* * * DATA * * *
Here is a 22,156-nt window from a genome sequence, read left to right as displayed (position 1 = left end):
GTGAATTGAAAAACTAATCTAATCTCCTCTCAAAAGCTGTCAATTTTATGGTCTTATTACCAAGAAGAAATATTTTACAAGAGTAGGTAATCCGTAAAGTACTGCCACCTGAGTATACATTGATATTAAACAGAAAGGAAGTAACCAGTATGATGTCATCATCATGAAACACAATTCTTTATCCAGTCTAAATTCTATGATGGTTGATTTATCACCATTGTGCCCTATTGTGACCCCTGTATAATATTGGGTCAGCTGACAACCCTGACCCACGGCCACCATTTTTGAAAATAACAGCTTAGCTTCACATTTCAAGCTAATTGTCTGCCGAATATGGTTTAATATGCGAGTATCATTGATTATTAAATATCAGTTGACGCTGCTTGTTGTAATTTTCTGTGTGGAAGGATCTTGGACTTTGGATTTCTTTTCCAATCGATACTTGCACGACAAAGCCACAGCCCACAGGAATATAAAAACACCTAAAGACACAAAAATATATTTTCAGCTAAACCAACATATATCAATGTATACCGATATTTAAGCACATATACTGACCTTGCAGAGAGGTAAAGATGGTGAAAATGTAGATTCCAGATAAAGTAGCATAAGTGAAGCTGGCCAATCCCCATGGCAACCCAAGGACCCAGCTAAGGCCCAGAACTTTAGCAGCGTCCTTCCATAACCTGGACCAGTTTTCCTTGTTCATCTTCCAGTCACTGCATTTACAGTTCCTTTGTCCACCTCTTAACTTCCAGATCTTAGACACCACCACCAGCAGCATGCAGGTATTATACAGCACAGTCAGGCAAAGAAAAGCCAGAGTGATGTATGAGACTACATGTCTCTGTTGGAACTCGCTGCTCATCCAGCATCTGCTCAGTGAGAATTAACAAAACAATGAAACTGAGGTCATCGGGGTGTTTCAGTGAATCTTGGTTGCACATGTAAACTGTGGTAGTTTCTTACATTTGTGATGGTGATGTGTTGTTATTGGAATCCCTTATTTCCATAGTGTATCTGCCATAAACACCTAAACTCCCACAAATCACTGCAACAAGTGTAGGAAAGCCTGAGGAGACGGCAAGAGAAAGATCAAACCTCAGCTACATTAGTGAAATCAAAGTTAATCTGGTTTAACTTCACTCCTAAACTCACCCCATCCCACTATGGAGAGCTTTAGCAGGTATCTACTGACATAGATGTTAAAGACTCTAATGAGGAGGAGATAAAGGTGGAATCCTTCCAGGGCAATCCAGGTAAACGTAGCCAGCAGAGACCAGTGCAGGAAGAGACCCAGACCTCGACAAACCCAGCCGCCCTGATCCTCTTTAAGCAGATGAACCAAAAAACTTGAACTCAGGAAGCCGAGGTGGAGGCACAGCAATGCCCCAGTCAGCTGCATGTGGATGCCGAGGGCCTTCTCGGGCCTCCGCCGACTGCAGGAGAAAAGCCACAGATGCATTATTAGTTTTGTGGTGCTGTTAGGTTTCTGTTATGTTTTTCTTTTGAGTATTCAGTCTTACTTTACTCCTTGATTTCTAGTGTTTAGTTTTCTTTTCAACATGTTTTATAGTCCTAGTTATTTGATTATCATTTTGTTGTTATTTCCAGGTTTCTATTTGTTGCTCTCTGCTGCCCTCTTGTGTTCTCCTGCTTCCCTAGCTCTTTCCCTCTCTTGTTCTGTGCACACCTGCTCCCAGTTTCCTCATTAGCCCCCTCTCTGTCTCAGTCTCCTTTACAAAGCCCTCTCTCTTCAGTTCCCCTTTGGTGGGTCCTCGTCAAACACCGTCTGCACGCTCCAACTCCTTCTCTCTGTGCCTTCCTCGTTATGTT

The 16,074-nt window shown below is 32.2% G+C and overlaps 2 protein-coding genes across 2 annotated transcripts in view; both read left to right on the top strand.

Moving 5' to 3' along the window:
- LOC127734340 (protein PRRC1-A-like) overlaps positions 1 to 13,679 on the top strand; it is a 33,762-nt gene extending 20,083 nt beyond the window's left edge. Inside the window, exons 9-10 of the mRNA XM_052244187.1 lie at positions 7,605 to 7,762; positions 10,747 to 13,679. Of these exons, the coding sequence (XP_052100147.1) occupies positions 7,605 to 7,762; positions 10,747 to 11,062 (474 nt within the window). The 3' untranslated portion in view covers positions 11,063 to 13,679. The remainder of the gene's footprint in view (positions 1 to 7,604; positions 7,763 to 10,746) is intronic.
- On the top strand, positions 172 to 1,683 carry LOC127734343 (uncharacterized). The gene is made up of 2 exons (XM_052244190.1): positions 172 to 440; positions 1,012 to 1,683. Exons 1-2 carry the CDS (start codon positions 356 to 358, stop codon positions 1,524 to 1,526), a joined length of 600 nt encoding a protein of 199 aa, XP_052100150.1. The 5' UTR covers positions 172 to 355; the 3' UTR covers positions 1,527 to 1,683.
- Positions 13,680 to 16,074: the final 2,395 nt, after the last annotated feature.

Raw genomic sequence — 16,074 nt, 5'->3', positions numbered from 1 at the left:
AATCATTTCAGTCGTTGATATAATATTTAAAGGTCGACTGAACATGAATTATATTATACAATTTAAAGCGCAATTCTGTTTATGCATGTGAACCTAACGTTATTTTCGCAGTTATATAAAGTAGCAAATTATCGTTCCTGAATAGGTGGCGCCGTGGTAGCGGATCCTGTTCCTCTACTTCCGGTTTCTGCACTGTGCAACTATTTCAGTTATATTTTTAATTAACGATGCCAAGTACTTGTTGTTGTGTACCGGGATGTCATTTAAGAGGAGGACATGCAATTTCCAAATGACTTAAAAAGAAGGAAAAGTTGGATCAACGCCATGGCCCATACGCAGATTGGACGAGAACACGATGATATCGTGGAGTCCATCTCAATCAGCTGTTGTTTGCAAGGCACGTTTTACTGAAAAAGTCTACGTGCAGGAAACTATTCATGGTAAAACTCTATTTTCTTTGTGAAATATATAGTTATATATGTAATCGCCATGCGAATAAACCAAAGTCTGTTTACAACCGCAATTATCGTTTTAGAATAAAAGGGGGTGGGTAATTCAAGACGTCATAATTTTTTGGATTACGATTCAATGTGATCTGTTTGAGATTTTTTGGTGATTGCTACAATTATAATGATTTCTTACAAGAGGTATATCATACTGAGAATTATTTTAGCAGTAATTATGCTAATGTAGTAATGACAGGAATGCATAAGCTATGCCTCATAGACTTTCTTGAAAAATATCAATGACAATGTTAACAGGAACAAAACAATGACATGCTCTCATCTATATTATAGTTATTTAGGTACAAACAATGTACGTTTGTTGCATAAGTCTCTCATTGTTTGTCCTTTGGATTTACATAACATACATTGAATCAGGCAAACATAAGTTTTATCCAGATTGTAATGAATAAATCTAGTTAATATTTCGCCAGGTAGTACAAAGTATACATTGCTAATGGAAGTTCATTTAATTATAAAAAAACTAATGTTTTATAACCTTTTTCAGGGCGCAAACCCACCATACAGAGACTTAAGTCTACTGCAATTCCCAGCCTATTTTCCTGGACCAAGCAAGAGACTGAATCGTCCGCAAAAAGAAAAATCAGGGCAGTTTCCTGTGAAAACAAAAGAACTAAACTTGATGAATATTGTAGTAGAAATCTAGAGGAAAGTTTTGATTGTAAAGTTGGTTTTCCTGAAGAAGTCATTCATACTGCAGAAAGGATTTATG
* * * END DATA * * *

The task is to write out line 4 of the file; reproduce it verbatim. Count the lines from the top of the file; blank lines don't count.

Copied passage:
Moving 5' to 3' along the window: